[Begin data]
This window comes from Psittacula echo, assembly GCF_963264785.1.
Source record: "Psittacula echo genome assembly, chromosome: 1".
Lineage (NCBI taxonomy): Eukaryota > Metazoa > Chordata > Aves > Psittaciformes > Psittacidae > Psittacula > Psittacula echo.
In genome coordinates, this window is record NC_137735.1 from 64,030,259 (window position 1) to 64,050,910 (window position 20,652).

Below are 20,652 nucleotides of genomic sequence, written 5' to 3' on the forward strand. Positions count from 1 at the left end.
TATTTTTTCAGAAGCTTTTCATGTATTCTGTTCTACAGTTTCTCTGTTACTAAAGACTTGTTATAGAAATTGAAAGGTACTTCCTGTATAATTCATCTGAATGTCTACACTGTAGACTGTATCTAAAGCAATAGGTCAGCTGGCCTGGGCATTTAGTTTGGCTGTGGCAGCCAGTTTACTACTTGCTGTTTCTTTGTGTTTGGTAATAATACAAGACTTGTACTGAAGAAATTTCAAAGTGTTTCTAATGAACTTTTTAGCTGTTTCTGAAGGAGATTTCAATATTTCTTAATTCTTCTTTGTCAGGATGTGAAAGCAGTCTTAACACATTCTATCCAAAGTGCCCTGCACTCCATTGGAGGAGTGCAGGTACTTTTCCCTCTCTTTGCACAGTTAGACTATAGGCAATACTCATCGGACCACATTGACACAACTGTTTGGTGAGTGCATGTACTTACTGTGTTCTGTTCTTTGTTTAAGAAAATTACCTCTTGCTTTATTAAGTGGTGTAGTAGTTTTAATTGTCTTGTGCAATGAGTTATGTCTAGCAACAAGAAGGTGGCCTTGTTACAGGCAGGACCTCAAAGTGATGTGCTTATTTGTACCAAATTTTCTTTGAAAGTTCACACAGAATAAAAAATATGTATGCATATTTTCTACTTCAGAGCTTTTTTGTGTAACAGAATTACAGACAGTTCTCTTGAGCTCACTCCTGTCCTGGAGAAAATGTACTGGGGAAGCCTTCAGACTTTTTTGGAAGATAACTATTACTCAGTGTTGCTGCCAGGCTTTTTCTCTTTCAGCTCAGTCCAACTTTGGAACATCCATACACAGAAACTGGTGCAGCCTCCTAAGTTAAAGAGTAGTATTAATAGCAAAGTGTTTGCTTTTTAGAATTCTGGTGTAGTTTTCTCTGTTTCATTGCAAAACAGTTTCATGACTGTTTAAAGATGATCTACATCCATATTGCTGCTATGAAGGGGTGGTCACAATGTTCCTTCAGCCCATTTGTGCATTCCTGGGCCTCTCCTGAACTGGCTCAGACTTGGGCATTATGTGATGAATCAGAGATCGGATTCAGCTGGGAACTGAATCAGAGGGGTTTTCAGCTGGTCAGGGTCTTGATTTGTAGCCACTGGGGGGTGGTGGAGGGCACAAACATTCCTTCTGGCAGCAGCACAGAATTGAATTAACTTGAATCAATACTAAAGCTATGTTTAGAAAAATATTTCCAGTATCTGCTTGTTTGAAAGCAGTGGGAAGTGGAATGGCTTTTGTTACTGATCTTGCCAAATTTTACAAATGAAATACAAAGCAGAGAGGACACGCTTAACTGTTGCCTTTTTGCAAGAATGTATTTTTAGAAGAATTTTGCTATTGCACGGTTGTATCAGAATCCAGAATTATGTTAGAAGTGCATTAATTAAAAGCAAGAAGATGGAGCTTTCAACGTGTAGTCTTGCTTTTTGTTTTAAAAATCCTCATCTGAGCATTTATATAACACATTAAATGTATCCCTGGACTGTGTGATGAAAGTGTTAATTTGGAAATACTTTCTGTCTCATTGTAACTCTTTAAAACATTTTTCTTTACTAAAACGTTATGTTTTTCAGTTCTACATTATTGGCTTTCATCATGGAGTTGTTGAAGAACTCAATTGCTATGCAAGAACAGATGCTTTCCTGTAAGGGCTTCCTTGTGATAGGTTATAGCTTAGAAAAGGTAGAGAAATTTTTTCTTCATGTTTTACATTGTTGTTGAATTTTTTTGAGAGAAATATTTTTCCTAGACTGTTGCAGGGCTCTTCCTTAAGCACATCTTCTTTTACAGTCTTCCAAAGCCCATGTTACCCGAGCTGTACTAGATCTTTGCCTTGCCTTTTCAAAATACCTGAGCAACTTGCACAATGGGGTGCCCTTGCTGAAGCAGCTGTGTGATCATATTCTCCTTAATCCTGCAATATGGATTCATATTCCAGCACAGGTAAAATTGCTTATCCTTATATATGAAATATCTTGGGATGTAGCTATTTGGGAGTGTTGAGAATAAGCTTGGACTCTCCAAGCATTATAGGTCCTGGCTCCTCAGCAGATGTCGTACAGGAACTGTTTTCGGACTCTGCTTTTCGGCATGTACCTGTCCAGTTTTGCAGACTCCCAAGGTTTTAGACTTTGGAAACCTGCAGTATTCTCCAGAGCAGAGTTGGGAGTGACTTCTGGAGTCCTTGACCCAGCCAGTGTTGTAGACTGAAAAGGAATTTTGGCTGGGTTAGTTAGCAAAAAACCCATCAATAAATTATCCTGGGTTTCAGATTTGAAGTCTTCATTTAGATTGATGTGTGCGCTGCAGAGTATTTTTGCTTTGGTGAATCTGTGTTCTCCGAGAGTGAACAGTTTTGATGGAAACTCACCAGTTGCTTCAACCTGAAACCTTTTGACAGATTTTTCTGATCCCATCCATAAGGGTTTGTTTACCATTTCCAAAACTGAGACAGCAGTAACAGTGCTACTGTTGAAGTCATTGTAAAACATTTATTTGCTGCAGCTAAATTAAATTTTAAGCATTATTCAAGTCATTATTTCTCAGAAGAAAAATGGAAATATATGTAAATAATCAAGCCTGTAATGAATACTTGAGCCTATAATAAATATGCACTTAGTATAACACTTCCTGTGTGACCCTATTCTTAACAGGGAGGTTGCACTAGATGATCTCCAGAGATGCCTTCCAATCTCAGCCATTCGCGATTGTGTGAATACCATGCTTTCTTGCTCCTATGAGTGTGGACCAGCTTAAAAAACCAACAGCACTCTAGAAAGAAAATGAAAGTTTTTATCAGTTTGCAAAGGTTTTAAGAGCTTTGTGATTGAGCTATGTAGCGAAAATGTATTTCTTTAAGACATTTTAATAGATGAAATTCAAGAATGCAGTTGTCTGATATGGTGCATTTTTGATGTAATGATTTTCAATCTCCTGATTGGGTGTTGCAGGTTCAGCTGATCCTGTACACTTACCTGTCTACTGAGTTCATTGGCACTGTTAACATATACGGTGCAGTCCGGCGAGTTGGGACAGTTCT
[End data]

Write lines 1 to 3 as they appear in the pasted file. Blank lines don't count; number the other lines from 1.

This window comes from Psittacula echo, assembly GCF_963264785.1.
Source record: "Psittacula echo genome assembly, chromosome: 1".
Lineage (NCBI taxonomy): Eukaryota > Metazoa > Chordata > Aves > Psittaciformes > Psittacidae > Psittacula > Psittacula echo.